Washington DC native Craig Cahoon’s latest series, Apparitions, combines several layers of transparent paint, often iridescent in quality, reduced to a minimal, geometric shape. Related to the prehistoric petroglyphs and goddess imagery, Cahoon relives sensations and memories while engaging in formal investigations of composition and materials. Painted on Mylar, flakes of mica suspended in the paint receive the light waves and bounce them back, out of phase. This refraction allows the hues and tonalities of the painting to shift, depending on the angle of light and the position of the viewer. “These paintings have allowed me to expand my fascination with the material world while being a spiritual pursuit, a meditative practice and a link with the past,” explains Craig Cahoon. The multiple transparent layers of paint correspond to the many-layered stories retold in color and its relation to light.

Swiss-born artist Maja Thommen’s bas-reliefs – a sculptural technique that raises forms and figures above the background plane, combines archaic with contemporary techniques. The delicate fiber resin surfaces of her works vibrate in soft light. Thommen’s latest series Swim examines humanity and its relation to the natural world, particularly that of water.

As a set of seven stark white relief panels, Thommen carves the various shapes of water, from the storm to a riverbed without water. Through viewer’s sensitivity to subtle variations in the reliefs and materials employed, the movements draw us deeper within the sculpture examining the unique power and mysterious hold that water has on us. Each with a distinctive, apparently abstract pattern, the focus remains on the techniques and different movements of the artist’s hand. The sculptures become self- sufficient, representing nothing but itself.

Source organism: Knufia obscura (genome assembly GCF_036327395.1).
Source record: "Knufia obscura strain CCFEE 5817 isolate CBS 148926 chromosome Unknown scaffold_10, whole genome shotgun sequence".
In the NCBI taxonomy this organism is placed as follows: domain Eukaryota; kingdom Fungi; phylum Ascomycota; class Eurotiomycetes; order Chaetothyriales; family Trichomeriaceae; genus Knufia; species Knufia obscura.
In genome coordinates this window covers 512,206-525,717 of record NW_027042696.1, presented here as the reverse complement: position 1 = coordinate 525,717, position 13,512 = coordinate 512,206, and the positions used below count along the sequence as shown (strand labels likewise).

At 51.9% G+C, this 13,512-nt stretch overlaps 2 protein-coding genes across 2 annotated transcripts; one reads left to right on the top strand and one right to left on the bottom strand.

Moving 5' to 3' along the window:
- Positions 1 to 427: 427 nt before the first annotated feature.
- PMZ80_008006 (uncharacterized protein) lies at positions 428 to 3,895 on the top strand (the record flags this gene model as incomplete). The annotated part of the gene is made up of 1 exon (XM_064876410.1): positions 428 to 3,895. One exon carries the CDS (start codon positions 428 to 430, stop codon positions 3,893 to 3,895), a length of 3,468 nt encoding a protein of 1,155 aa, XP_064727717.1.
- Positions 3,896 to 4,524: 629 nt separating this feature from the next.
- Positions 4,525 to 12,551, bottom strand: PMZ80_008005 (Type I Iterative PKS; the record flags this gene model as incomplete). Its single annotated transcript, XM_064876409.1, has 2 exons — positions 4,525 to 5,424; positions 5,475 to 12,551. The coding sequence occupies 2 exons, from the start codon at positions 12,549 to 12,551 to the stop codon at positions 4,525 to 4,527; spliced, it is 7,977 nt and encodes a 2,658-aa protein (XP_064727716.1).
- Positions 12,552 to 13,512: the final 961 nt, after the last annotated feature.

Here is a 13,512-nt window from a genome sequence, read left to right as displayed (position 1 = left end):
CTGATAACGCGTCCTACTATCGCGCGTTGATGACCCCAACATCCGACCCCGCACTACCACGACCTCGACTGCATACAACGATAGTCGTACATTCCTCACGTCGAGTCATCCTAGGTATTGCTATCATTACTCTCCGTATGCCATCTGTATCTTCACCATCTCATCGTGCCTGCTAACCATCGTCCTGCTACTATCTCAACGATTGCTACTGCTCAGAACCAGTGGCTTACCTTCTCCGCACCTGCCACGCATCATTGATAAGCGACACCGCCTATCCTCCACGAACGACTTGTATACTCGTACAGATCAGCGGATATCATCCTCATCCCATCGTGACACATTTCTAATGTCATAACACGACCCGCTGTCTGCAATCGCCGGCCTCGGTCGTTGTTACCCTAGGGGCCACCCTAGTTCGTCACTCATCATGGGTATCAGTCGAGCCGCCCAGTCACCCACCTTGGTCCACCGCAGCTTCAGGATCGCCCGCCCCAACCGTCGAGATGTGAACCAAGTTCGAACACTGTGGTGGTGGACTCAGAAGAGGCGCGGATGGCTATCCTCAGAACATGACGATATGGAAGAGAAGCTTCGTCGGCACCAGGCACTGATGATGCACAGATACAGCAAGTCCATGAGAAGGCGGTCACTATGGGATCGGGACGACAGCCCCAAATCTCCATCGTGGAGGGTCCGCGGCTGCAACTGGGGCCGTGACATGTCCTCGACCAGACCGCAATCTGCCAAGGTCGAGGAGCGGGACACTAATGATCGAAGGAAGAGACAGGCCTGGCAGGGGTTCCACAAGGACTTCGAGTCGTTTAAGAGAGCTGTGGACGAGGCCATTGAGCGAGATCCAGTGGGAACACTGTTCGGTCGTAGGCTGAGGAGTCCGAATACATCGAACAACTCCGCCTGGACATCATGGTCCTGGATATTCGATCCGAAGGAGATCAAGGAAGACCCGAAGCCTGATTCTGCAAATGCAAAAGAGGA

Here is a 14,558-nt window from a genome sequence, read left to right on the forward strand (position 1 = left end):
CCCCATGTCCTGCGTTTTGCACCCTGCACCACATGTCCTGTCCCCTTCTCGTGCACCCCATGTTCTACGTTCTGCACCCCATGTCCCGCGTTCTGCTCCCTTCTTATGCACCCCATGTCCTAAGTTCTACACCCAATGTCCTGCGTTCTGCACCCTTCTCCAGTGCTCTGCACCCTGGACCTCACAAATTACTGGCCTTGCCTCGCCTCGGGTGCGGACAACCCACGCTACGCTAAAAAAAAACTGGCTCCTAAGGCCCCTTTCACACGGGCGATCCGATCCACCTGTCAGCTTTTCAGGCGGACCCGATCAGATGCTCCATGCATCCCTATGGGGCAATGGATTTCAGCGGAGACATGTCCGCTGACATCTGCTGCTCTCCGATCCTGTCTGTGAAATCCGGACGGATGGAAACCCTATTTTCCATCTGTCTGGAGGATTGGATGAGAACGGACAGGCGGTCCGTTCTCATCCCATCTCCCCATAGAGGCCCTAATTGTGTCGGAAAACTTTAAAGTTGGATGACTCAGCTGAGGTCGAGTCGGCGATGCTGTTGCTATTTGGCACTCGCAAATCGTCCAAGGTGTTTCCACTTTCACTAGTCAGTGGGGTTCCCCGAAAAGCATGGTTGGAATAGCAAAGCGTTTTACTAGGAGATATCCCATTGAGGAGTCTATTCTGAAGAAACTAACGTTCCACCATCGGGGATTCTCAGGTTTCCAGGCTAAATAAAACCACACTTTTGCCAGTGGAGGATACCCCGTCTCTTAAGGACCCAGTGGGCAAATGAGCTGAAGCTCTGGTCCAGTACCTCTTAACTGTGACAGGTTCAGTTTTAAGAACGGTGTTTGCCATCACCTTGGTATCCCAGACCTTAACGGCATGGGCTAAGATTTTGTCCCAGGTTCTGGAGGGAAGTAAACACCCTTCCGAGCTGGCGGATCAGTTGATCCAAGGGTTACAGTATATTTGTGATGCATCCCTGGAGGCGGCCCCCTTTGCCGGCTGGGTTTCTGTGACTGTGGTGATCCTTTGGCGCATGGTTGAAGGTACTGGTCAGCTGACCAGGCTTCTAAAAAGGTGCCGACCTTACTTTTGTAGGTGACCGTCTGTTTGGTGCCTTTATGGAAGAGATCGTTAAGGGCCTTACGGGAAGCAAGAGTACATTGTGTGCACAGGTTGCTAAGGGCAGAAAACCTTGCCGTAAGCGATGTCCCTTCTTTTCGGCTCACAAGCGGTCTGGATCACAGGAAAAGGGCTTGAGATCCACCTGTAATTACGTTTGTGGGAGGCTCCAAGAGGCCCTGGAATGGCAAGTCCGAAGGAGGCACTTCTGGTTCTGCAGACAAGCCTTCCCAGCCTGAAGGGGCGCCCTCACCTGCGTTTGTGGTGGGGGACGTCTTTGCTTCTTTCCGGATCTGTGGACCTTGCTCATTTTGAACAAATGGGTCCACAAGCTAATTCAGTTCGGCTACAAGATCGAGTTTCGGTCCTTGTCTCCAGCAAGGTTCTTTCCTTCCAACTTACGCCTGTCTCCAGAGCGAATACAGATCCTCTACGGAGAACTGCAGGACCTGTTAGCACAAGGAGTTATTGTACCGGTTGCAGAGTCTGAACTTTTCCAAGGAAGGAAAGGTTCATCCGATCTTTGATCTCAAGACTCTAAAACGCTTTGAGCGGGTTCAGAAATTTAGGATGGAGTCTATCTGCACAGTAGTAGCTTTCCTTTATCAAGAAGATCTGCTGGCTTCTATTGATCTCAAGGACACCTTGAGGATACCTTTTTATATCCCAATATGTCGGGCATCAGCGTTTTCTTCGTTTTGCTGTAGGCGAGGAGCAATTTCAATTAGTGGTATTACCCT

Other artists to be featured include Belgian artist Fred Bergercardi and recent addition to the gallery, Greek sculptor John Bizas.

Bergercardi, a Chinese ink painter who’s mesmerizing and atmospheric canvases are inspired by the Chinese absurdist playwright and painter, Gao Xingjian. Bergercardi’s work pushes the dialogue between water, ink and paper to the reach new potentials of representation while maintaining awareness of the medium’s relevance in both distant, and modern art historical trends. Bergercardi’s most recent series is preoccupied with the process of memory. He uses his brush to mediate internal mental landscapes of swirling emotions that rush and pool in the crevices of the mind. His works recall the importance of memory in a rapidly evolving world.

John Bizas combines traditional white marble forms in a contemporary carving technique. The marble’s translucent qualities and durability combined with Bizas’ emphasis on empty spaces within his sculptures, the viewer makes up the missing elements within their mind. By omitting particular elements, Bizas furthers this discourse on the influence of monochromatic sculptures and the variety of techniques and texture to convey philosophical and spiritual significance.

Artist’s Proof is located at 1533 Wisconsin Ave. NW. For more information, visit www.aproof.net.